Consider the Heston model expressed as \begin{align} dS_t &= \mu S_t dt + S_t \sqrt{V_t} \big(\rho dW_t^{(1)}+\sqrt{1-\rho^2}dW_t^{(2)} \big); \tag*{(1)} \\ dV_t &= \kappa(\theta - V_t)dt + \sigma \sqrt{V_t}dW_t^{(1)}, \tag*{(2)} \end{align} where $(W^{(1)},W^{(2)})$ is a two-dimensional standard Brownian motion (under the probability measure $P$) and $\mu, \rho, \kappa, \theta$ and $\sigma$ are constants. We assume that the Feller condition is satisfied, i.e. $$2 \kappa \theta > \sigma^2,$$ which ensures that $V_t >0.$

In Shreve's book, I read that the solution $(S_t,V_t)_{0 \leq t \leq T}$ to the two-dimensional SDE above is a Markov process but he doesn't prove it. I have already checked a couple of books and I only have found a sufficient condition, which requires the coefficients (drift and diffusion functions) to satisfy the Lipschitz and linear growth conditions. This is not the case for this SDE, so I don't know how to proceed. Any ideas?

Edit: I see in the comments asking for the definition of a Markov process. Any definition is fine as long as I can get a rigorous proof. For example:

The solution $(X_t,V_t)_{0 \leq t \leq T}$ of the above SDE is a Markov process if for any bounded Borel measurable function $f:\mathbb{R}^2 \rightarrow \mathbb{R}$ and for all $0 \leq s \leq t \leq \infty,$ we have $$E[f(X_t,V_t) | \mathscr{F}_s]=[E[f(X_t,V_t) |(X_s,V_s) ],$$ or we could also use the transition probability function of the Markov process.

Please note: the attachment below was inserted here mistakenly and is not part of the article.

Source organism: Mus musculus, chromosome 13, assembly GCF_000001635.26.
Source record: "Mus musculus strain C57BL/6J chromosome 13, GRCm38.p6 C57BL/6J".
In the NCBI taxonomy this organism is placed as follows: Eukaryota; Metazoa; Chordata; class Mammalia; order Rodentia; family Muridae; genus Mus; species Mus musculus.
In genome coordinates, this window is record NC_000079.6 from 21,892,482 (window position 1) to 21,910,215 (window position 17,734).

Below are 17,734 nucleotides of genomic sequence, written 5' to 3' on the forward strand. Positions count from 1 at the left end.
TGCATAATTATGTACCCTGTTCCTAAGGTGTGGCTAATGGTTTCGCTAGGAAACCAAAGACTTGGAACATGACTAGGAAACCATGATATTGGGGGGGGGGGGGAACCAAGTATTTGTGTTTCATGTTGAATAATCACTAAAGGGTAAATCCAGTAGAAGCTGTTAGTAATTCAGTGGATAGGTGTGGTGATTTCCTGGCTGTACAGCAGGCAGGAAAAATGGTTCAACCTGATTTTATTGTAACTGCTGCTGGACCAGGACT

I am not providing a full proof but a reference for you to read up the details. The key step is mentioned below.

Most models used in finance are Markovian which is kind of in line with the efficient market hypothesis. The key step of of seeing that the Heston process is Markovian is the following theorem.

Let $f$ be a bounded Borel function from $\mathbb{R}^n$ to $\mathbb{R}$. Then for $t,h>0$, $$\mathbb{E}^x[f(X_{t+h})\mid\mathcal{F}_t^{(m)}](\omega)=\mathbb{E}^{X_t(\omega)}[f(X_h)],$$ where $\mathcal{F}_t^{(m)}$ is the $\sigma$-algebra generated by $\{B_s;s\leq t\}$.

The statement above is from Øksendal (2003, Theorem 7.1.2), a great recourse on SDEs. In his setting, $X_t$ is the solution to a SDE. Shreve (2004, Theorem 6.3.1) covers essentially the same theorem. Øksendal gives a proof, Shreve merely outlines it but highlights the intuition. The latter follows up with the corollary